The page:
Krista Skidmore, in her article, “Practicing Leadership: Curiosity as an Accelerant to Empathy” {May 2022), contends that curiosity and empathy go hand in hand. She believes that to create inclusive workplaces where people feel safe being who they are and speaking their truths, there needs to be a strong link between curiosity and empathy. Hoff and Burke would say that curiosity is an expression of learning agility. Skidmore says that curiosity sets the stage. Carol Dweck might call it a mindset. The opposite of being curious is being close-minded. You would hear things like, “We already tried that.” or “That is not how we do things here.” Requiring curiosity assumes certain conditions, in this case, in the workplace. The leader who is demonstrating curiosity is asking questions to understand the issue for clarification, rather than to impose their point of view.

The only place where Skidmore and I diverge is where she implies that curiosity leads to certain conclusions. I would describe curiosity as an approach or precondition that facilitates the nine dimensions found on the Burke Learning Agility Inventory (Flexibility, Speed, Experimenting, Performance Risk-Taking, Interpersonal Risk-Taking, Feedback Seeking, Information Gathering, Collaborating, and Reflecting), leading to greater learning agility. Skidmore says in the article that curiosity and empathy go hand in hand. I agree they are strong collaborators in developing thoughtful, self-confident, unencumbered thinkers who see possibilities rather than barriers. The Interpersonal Risk-Taking dimension found in the Burke Learning Agility Inventory is critical to this idea of empathy. Burke’s Interpersonal Risk-Takers feel comfortable asking for help. They feel comfortable admitting their mistakes. They bring up tough issues with others. In this empathetic milieu, the person raising the matter would be firm on the issue but not personalize the discussion. The other interpersonal risk-taking behavior is that they would challenge others’ ideas even when they are in the minority. This environment would give their point of view a fair hearing and require them to support their position with data. Information Gathering is yet another Burke Learning Agility dimension.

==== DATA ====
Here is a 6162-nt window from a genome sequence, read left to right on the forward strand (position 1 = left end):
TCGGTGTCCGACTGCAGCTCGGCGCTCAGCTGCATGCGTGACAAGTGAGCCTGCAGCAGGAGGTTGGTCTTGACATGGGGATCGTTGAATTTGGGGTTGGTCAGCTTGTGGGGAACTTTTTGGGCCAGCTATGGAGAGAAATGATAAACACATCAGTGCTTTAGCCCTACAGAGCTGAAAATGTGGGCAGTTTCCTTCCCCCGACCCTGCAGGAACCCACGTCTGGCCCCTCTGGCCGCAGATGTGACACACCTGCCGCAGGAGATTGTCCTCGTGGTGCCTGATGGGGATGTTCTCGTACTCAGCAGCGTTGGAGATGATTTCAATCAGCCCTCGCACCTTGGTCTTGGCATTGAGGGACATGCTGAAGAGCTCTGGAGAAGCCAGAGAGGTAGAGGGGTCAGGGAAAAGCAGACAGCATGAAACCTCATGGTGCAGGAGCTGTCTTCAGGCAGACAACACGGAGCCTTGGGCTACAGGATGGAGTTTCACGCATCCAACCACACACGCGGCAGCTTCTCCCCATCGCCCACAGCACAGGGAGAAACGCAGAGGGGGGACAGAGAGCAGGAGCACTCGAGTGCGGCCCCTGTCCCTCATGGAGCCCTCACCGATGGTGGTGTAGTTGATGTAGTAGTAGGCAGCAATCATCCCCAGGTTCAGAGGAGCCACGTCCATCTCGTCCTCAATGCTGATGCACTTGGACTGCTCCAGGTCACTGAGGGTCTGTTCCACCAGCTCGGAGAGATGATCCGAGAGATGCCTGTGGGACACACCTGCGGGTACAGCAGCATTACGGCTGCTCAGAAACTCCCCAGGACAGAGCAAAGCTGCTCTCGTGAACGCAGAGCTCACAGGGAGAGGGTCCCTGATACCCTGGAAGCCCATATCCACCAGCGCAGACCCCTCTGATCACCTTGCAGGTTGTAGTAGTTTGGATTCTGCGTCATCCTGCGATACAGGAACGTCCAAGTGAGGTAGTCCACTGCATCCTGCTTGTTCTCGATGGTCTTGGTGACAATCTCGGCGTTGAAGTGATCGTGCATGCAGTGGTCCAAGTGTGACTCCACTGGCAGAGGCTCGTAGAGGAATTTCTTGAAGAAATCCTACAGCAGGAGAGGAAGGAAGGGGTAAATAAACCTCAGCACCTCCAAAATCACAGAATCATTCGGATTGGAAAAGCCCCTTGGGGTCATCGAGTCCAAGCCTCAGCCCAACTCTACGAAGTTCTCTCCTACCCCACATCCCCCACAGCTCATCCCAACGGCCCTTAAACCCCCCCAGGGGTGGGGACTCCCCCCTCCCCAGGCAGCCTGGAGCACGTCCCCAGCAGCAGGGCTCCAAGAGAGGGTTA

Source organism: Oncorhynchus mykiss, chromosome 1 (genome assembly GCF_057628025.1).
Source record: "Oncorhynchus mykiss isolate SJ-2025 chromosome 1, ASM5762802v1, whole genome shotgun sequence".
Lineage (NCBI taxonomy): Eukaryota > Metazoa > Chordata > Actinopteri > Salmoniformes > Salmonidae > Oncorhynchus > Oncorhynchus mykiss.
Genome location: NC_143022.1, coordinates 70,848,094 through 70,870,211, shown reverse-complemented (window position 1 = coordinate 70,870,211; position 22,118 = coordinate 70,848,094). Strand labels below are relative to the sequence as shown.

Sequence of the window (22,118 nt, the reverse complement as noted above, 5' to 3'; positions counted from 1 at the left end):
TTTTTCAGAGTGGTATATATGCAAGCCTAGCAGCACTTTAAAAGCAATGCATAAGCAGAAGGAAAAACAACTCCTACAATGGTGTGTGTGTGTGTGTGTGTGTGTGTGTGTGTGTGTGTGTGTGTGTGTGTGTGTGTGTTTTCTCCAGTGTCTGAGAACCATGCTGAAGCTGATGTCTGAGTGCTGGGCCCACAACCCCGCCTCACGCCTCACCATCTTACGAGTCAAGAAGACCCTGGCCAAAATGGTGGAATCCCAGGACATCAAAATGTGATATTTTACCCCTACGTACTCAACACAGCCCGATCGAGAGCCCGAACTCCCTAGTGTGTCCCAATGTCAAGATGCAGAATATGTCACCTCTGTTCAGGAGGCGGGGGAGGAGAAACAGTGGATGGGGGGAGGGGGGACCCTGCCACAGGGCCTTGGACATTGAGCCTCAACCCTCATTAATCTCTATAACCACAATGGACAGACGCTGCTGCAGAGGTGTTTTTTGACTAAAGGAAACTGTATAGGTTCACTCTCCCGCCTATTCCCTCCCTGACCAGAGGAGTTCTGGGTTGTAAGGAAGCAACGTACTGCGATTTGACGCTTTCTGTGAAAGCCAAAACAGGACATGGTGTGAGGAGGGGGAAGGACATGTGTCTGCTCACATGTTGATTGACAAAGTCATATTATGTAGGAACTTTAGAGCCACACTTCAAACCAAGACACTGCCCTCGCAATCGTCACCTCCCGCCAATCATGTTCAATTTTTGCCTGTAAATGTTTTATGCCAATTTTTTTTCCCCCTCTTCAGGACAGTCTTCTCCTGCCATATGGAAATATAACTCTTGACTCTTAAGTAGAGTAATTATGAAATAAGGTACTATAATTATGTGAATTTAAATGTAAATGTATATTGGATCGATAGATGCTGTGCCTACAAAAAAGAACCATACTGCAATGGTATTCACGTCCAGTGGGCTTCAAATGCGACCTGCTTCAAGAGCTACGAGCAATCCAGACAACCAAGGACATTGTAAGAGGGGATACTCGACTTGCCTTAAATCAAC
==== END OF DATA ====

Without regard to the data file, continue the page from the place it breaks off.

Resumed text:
I concur with Skidmore’s premise that the private sector’s executives face complex challenges in the days, months, and years ahead. Promoting curiosity and empathy are effective means to respond to a workforce demanding change. Burke would describe a paradigm shift of this magnitude as requiring the learning agility dimension of Flexibility. These behaviors are all learnable. They take hard work and a commitment because these capabilities cannot be feigned.

About the Author  

David Hoff is the COO and EVP of Leadership Development for E.A.S.I-Consult®. E.A.S.I-Consult works with Fortune 500 companies, government agencies, and mid-sized corporations to provide customized Talent Management solutions. E.A.S.I-Consult’s specialties include leadership assessment, online pre-employment testing, survey research, competency modeling, leadership development, executive coaching, 360-degree feedback, online structured interviews, and EEO hiring advisement. The company is a leader in the field of providing accurate information about people through professional assessment. To learn more about E.A.S.I-Consult, visit, email or call 800.922.EASI.